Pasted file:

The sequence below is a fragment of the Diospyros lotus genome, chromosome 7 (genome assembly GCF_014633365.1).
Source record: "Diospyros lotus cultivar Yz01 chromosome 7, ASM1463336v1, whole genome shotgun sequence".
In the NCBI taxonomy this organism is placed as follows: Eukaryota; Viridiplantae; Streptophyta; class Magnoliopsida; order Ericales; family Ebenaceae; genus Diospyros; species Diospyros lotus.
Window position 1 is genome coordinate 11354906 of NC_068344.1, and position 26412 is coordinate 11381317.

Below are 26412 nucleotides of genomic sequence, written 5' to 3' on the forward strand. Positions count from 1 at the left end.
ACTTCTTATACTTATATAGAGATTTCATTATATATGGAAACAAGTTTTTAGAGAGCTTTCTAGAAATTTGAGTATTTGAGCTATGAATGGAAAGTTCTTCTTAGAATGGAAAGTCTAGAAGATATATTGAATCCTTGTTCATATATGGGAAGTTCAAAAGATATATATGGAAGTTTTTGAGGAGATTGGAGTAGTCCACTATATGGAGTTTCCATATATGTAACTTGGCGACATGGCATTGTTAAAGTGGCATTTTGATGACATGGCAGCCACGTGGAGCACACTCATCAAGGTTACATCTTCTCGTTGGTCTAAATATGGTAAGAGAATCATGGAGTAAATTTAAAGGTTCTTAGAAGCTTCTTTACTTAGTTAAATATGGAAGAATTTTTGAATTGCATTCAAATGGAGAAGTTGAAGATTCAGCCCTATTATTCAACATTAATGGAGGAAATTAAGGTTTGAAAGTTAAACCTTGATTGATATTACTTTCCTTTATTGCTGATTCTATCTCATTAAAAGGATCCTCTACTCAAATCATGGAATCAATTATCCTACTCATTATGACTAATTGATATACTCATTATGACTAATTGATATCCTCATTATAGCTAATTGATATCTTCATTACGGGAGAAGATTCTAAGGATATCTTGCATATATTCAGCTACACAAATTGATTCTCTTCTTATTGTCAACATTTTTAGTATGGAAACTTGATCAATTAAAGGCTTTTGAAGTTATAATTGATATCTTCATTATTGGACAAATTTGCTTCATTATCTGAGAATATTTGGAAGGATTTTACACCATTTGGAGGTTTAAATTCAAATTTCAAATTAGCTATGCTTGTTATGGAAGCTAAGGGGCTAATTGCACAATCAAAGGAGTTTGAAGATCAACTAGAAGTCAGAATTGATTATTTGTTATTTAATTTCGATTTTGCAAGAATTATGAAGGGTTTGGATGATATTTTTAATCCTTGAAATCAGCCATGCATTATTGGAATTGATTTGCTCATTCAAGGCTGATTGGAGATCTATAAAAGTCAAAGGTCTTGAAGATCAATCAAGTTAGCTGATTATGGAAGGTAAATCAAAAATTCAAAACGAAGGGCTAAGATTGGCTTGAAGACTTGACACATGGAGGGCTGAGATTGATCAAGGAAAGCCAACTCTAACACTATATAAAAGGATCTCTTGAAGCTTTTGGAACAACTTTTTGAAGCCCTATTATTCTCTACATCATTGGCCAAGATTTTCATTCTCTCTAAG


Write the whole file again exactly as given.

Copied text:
The sequence below is a fragment of the Diospyros lotus genome, chromosome 7 (genome assembly GCF_014633365.1).
Source record: "Diospyros lotus cultivar Yz01 chromosome 7, ASM1463336v1, whole genome shotgun sequence".
In the NCBI taxonomy this organism is placed as follows: Eukaryota; Viridiplantae; Streptophyta; class Magnoliopsida; order Ericales; family Ebenaceae; genus Diospyros; species Diospyros lotus.
Window position 1 is genome coordinate 11354906 of NC_068344.1, and position 26412 is coordinate 11381317.

Below are 26412 nucleotides of genomic sequence, written 5' to 3' on the forward strand. Positions count from 1 at the left end.
ACTTCTTATACTTATATAGAGATTTCATTATATATGGAAACAAGTTTTTAGAGAGCTTTCTAGAAATTTGAGTATTTGAGCTATGAATGGAAAGTTCTTCTTAGAATGGAAAGTCTAGAAGATATATTGAATCCTTGTTCATATATGGGAAGTTCAAAAGATATATATGGAAGTTTTTGAGGAGATTGGAGTAGTCCACTATATGGAGTTTCCATATATGTAACTTGGCGACATGGCATTGTTAAAGTGGCATTTTGATGACATGGCAGCCACGTGGAGCACACTCATCAAGGTTACATCTTCTCGTTGGTCTAAATATGGTAAGAGAATCATGGAGTAAATTTAAAGGTTCTTAGAAGCTTCTTTACTTAGTTAAATATGGAAGAATTTTTGAATTGCATTCAAATGGAGAAGTTGAAGATTCAGCCCTATTATTCAACATTAATGGAGGAAATTAAGGTTTGAAAGTTAAACCTTGATTGATATTACTTTCCTTTATTGCTGATTCTATCTCATTAAAAGGATCCTCTACTCAAATCATGGAATCAATTATCCTACTCATTATGACTAATTGATATACTCATTATGACTAATTGATATCCTCATTATAGCTAATTGATATCTTCATTACGGGAGAAGATTCTAAGGATATCTTGCATATATTCAGCTACACAAATTGATTCTCTTCTTATTGTCAACATTTTTAGTATGGAAACTTGATCAATTAAAGGCTTTTGAAGTTATAATTGATATCTTCATTATTGGACAAATTTGCTTCATTATCTGAGAATATTTGGAAGGATTTTACACCATTTGGAGGTTTAAATTCAAATTTCAAATTAGCTATGCTTGTTATGGAAGCTAAGGGGCTAATTGCACAATCAAAGGAGTTTGAAGATCAACTAGAAGTCAGAATTGATTATTTGTTATTTAATTTCGATTTTGCAAGAATTATGAAGGGTTTGGATGATATTTTTAATCCTTGAAATCAGCCATGCATTATTGGAATTGATTTGCTCATTCAAGGCTGATTGGAGATCTATAAAAGTCAAAGGTCTTGAAGATCAATCAAGTTAGCTGATTATGGAAGGTAAATCAAAAATTCAAAACGAAGGGCTAAGATTGGCTTGAAGACTTGACACATGGAGGGCTGAGATTGATCAAGGAAAGCCAACTCTAACACTATATAAAAGGATCTCTTGAAGCTTTTGGAACAACTTTTTGAAGCCCTATTATTCTCTACATCATTGGCCAAGATTTTCATTCTCTCTAAG